Signs and Symptoms of STDs

Sexually transmitted diseases (STDs), of which there are many, have a varied set of symptoms. It's possible that you may experience genital itching, discharge, pain, skin changes, or other symptoms—or even none at all.

In fact, some of the most serious infections produce no signs or symptoms until significant damage has occurred, which puts both the person affected and their partner(s) at risk.

Woman discussing health issues with gynecologist
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Only a healthcare professional can confirm whether or not you have an STD. If you think you could have been exposed to an STD, it is important to go and get tested—whether you have symptoms or not.

Frequent Symptoms

Symptoms associated with STDs overlap with those of other conditions, which further stresses the importance of proper testing.

See a healthcare provider if you have any of the following symptoms of STDs.


Unusual liquids (discharge) from the vagina or tip of the penis can be a symptom of certain STDs, including:

Vaginal discharge is not the same as normal vaginal lubrication; all women have some discharge. It's only when abnormal/unusual discharge is present that it may signal an STD.

Urethral discharge is pus or other fluids coming out of the tip of the penis.


Changing vaginal odor is often a sign that you may have acquired a vaginal infection. Some infections that cause the vagina to smell unpleasant are:

  • Trichomoniasis
  • Bacterial vaginosis 


STD-associated itching is usually around the genitals. The area around the anus may also itch because of an STD.

STDs that cause itching include:

Painful Intercourse

Pain during sex may be a sign of an STD. It may also be a sign of certain non-infectious conditions. New or unusual pain during sex should always be discussed with a healthcare provider.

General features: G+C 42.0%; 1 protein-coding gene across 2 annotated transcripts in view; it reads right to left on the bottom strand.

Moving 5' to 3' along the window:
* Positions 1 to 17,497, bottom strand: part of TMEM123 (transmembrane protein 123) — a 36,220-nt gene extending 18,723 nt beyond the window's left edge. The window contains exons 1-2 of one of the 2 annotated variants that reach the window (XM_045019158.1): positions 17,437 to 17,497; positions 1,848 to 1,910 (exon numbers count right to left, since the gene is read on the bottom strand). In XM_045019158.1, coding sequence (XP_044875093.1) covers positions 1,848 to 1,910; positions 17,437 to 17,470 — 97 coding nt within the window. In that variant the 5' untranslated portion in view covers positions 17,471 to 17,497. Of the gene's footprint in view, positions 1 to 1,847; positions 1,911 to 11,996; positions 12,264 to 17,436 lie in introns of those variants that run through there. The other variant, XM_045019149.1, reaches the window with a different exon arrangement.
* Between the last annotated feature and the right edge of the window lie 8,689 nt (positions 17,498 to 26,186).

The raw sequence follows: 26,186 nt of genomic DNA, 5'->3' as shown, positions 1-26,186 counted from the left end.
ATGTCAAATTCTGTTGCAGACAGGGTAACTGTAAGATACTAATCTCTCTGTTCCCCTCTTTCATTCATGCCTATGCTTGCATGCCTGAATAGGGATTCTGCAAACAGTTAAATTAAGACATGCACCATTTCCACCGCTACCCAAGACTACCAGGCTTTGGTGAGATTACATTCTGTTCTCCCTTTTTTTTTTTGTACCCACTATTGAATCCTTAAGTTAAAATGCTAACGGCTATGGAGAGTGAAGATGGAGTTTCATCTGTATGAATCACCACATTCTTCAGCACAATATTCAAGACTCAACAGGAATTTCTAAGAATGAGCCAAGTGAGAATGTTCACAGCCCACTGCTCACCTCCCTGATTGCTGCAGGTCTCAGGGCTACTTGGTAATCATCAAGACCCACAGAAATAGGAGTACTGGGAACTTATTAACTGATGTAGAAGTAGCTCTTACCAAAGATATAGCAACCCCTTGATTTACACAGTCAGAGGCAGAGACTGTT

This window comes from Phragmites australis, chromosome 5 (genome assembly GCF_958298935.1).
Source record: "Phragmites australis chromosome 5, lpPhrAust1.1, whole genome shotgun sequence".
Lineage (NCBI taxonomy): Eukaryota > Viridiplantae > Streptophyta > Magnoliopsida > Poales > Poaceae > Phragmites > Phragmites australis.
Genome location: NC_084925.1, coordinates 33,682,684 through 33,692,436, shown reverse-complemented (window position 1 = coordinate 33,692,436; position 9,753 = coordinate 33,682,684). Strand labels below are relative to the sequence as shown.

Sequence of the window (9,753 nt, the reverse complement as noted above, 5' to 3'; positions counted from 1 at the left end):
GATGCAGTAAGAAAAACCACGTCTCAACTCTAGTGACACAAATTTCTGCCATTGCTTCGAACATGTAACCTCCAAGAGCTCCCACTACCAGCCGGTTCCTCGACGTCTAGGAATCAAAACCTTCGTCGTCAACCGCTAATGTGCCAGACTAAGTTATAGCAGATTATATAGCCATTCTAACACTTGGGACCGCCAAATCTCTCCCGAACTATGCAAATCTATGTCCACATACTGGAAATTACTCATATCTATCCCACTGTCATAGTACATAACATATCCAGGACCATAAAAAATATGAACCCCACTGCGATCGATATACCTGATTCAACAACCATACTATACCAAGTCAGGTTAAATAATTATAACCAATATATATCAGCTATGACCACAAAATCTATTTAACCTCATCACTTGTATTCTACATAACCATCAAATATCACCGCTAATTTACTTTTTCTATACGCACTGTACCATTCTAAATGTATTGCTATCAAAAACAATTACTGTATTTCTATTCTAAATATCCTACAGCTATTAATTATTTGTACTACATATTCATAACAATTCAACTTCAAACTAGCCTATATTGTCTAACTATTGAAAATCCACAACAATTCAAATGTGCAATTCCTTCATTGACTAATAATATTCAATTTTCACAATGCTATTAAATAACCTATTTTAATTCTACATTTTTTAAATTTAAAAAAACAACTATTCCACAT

STDs that can cause pain during sex include:

  • Chlamydia 
  • Trichomoniasis 
  • Chancroid
  • Herpes 
  • Mycoplasma genitalium 

Painful Urination

If it hurts when you pee, you may have an STD, such as:

  • Chlamydia
  • Gonorrhea 
  • Non-gonococcal urethritis 
  • Trichomoniasis 
  • Bacterial vaginosis 
  • Mycoplasma genitalium 
  • Chancroid 
  • Herpes 

Lumps, Bumps, Sores, and Ulcers 

Not all lumps and sores are infectious, but many are. Some STDs that cause genital ulcers and other bumps or sores are:

  • Syphilis
  • Chancroid
  • Herpes 
  • Lymphogranuloma venereum 
  • Molluscum contagiosum

Genital warts are a common symptom of HPV. Warts may also appear in the mouth and throat.


As with other infections, some STDs can be painful. Where they hurt depends on the site that has been infected, which may be the vagina, anus, lower abdomen, or throat.

STDs that are sometimes associated with pain include:

  • Chlamydia 
  • Gonorrhea 
  • Trichomoniasis 
  • Chancroid
  • Herpes
  • Lymphogranuloma venereum 
  • Mycoplasma genitalium

Visible Infestation/Parasites

This would occur with:

  • Pubic lice 
  • Scabies

Rare Symptoms

Rashes are a relatively uncommon STD symptom. They can, however, be caused by:

  • Syphilis 
  • HIV (associated with Kaposi’s sarcoma)
  • Scabies

No Symptoms

For many people, an STD can have no symptoms at all. STDs that are commonly asymptomatic include the following.

  • Chlamydia
  • Gonorrhea 
  • Non-gonococcal urethritis 
  • Lymphogranuloma venereum 
  • Mycoplasma genitalium 
  • Syphilis 
  • Trichomoniasis 
  • HIV 
  • Herpes 
  • Hepatitis B
  • Hepatitis C

Take note that most of these are also listed above, only reinforcing how their presentation cannot be guaranteed.

The only way to be certain if you have an STD is to get tested. Having no symptoms may not mean that you are negative.


Left untreated, STDs can cause long-term health problems. Possible complications include: 

  • Reproductive health problems, including infertility
  • Pelvic inflammatory disease (PID) and pelvic pain
  • Pregnancy complications
  • Certain cancers, such as HPV-associated cervical and rectal cancers
  • Heart disease
  • Eye inflammation 

Pregnancy Risks